The tectonic plates- as John Prescott once had it- are shifting. The instability on the global credit markets is undermining people's sense of confidence and as the avilability and terms of mortgages- if not the actual interest rates- grow more onerous, the era of cheap money, at least as far as the UK housing market is concerned, seems to have finally ended. So what now? Well, no one really knows, though i notice that the political climate is changing in the UK. The opinion polls are showing a more entrenched lead for the Conservatives. Interestingly, for the first time for several years, The Liberal Democrats have come above 21%. In the historic scheme of things, the Liberal Democrats have tended to sit around the high teens, and then gain a little further during a general election campaign. This changed in the last parliament, where the support for the Liberal Democrats firmed up strongly, as the result of a recognition that the party had taken a principled stand against the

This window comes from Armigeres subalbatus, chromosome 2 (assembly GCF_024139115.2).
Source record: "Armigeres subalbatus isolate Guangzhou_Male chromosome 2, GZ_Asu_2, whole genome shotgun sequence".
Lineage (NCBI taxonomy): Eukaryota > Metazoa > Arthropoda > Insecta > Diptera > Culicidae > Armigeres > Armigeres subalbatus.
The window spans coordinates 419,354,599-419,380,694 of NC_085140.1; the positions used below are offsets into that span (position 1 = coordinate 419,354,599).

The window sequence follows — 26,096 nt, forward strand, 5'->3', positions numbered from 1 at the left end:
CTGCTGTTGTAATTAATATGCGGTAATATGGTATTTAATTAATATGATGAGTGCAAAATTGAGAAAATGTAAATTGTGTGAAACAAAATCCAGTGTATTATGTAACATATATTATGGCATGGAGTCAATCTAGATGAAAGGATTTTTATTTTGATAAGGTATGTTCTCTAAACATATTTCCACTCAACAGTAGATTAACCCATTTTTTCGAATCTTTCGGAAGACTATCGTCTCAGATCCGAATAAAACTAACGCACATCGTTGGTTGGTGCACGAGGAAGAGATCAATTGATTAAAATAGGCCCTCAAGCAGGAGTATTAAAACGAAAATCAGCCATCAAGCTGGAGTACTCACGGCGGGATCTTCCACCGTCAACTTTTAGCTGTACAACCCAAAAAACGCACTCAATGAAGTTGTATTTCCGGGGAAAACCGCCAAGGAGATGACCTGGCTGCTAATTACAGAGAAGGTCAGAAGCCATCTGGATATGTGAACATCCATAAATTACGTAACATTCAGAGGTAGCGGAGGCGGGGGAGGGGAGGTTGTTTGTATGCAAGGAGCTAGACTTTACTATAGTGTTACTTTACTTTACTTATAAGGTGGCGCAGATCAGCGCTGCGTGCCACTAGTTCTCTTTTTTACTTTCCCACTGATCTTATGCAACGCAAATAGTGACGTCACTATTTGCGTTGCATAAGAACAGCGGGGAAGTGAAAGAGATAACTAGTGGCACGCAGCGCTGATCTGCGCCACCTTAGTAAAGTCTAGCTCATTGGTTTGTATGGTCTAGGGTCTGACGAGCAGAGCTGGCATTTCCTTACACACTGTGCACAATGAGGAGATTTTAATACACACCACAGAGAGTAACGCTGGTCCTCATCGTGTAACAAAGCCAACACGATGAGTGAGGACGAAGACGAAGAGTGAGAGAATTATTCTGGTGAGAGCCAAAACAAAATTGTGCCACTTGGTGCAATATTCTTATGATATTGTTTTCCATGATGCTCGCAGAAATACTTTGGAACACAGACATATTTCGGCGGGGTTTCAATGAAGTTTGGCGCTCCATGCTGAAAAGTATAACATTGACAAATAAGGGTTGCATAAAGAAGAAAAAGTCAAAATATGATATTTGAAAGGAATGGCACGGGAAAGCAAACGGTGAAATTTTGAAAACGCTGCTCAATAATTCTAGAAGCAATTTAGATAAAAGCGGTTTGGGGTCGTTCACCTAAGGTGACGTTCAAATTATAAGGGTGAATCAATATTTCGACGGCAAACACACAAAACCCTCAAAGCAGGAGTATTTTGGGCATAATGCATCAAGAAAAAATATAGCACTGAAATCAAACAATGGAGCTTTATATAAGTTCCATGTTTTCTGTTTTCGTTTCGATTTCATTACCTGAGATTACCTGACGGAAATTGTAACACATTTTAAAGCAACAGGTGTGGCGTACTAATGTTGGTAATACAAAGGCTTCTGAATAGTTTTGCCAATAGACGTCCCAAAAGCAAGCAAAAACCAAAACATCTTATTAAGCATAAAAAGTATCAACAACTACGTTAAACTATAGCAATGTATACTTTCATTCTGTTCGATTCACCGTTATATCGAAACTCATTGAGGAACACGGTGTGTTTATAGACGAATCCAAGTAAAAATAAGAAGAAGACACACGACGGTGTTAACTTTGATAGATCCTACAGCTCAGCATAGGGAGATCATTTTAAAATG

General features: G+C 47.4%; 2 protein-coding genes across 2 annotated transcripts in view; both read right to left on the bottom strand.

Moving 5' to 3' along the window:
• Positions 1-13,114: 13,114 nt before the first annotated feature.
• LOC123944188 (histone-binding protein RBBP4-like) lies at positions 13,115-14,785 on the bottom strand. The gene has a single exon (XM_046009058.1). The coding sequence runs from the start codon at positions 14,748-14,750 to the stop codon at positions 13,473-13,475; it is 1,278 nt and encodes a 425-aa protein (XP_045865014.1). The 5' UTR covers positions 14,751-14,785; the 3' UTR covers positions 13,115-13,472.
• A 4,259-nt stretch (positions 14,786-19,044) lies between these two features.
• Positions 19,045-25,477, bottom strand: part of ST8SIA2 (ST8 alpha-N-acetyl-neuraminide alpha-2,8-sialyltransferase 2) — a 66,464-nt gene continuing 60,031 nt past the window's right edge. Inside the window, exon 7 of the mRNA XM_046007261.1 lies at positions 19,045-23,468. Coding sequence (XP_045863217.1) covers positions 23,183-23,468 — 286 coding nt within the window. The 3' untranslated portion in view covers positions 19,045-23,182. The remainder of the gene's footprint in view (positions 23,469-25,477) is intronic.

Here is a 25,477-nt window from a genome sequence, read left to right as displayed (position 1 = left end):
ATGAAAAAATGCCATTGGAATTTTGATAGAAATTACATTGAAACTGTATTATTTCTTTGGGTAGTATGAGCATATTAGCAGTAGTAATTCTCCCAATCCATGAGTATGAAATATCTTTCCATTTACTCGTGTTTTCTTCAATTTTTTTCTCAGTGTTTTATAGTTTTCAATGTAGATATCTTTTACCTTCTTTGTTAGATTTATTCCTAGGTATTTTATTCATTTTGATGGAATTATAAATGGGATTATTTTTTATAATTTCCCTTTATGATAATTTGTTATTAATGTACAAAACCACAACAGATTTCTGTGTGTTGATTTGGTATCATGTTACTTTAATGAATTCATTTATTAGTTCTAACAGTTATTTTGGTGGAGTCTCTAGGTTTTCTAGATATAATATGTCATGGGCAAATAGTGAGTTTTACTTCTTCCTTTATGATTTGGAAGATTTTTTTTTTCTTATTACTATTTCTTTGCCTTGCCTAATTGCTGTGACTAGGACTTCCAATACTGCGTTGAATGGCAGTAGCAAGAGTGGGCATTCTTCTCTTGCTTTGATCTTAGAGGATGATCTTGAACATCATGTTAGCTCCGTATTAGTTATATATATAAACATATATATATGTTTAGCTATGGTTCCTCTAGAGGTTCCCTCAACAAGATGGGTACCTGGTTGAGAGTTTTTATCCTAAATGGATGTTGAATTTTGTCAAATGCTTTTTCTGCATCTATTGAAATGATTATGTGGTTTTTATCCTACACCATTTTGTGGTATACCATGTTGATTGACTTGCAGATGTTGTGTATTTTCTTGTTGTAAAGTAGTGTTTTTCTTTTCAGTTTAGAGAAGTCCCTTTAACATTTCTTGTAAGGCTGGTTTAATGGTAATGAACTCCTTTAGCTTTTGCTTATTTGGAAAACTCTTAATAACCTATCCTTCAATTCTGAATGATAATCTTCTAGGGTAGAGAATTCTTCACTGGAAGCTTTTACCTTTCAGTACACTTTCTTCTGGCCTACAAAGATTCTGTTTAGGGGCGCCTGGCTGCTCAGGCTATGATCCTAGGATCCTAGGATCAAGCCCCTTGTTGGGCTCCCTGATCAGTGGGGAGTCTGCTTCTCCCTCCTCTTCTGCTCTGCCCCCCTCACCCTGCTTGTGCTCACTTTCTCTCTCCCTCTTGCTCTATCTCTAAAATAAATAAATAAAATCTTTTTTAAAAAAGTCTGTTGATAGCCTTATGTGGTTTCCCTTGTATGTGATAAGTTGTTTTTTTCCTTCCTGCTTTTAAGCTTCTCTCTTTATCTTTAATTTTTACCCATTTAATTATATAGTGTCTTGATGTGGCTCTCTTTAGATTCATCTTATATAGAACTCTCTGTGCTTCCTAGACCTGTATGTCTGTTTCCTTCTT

Lib Dem v. Tory (Round 2)

The Liberal Democrats stand for a distinct political ideology. It is an ideology built around both socially and economically liberal precepts. In as far as our ruling Labour government can be said to have an ideology at all, it coincides with Liberalism only incidentally. Labour stands for pragmatism, and where it does not there is still a core of values that are collectivist and not individual. Sometimes people are prepared to claim the moral high ground for policies of social solidarity and redistribution of wealth. Liberals may argue in favour of equality of opportunity, we can not argue in favour- as Socialists do- of "and equal society". The reason is simple: Socialism does not work. If one places equality above freedom, then eventually we get tyranny. This is why, while we may argue in favour of a more equal society as being a stronger society, the tools that we may use to gain -in our view- socially desirable outcomes must rest upon freedom above all else. As PJ O'